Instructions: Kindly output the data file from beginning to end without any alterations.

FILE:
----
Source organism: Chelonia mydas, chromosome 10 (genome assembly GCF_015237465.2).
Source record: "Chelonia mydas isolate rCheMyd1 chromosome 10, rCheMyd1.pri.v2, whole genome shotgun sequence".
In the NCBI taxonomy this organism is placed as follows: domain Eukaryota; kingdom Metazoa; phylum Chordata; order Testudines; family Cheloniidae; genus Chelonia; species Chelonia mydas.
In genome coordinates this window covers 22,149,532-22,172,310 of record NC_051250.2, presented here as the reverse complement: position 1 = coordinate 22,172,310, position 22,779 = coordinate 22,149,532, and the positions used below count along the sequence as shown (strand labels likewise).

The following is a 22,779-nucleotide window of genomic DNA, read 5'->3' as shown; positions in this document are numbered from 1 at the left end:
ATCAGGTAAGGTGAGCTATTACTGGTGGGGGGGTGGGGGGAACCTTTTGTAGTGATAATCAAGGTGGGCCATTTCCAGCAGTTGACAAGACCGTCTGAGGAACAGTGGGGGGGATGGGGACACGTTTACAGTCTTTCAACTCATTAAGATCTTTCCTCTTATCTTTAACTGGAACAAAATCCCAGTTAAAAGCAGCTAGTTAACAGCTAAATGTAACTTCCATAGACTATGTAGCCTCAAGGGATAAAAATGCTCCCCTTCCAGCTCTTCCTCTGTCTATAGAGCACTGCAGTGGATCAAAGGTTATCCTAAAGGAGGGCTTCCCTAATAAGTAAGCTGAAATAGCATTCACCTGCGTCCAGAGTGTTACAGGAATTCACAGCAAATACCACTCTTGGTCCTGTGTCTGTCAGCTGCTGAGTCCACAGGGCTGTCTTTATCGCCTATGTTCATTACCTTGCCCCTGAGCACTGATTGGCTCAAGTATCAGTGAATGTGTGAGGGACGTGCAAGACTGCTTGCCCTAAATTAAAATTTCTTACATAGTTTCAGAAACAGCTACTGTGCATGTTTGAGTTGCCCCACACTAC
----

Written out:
Source organism: Chelonia mydas, chromosome 10 (genome assembly GCF_015237465.2).
Source record: "Chelonia mydas isolate rCheMyd1 chromosome 10, rCheMyd1.pri.v2, whole genome shotgun sequence".
In the NCBI taxonomy this organism is placed as follows: domain Eukaryota; kingdom Metazoa; phylum Chordata; order Testudines; family Cheloniidae; genus Chelonia; species Chelonia mydas.
In genome coordinates this window covers 22,149,532-22,172,310 of record NC_051250.2, presented here as the reverse complement: position 1 = coordinate 22,172,310, position 22,779 = coordinate 22,149,532, and the positions used below count along the sequence as shown (strand labels likewise).

The following is a 22,779-nucleotide window of genomic DNA, read 5'->3' as shown; positions in this document are numbered from 1 at the left end:
ATCAGGTAAGGTGAGCTATTACTGGTGGGGGGGTGGGGGGAACCTTTTGTAGTGATAATCAAGGTGGGCCATTTCCAGCAGTTGACAAGACCGTCTGAGGAACAGTGGGGGGGATGGGGACACGTTTACAGTCTTTCAACTCATTAAGATCTTTCCTCTTATCTTTAACTGGAACAAAATCCCAGTTAAAAGCAGCTAGTTAACAGCTAAATGTAACTTCCATAGACTATGTAGCCTCAAGGGATAAAAATGCTCCCCTTCCAGCTCTTCCTCTGTCTATAGAGCACTGCAGTGGATCAAAGGTTATCCTAAAGGAGGGCTTCCCTAATAAGTAAGCTGAAATAGCATTCACCTGCGTCCAGAGTGTTACAGGAATTCACAGCAAATACCACTCTTGGTCCTGTGTCTGTCAGCTGCTGAGTCCACAGGGCTGTCTTTATCGCCTATGTTCATTACCTTGCCCCTGAGCACTGATTGGCTCAAGTATCAGTGAATGTGTGAGGGACGTGCAAGACTGCTTGCCCTAAATTAAAATTTCTTACATAGTTTCAGAAACAGCTACTGTGCATGTTTGAGTTGCCCCACACTAC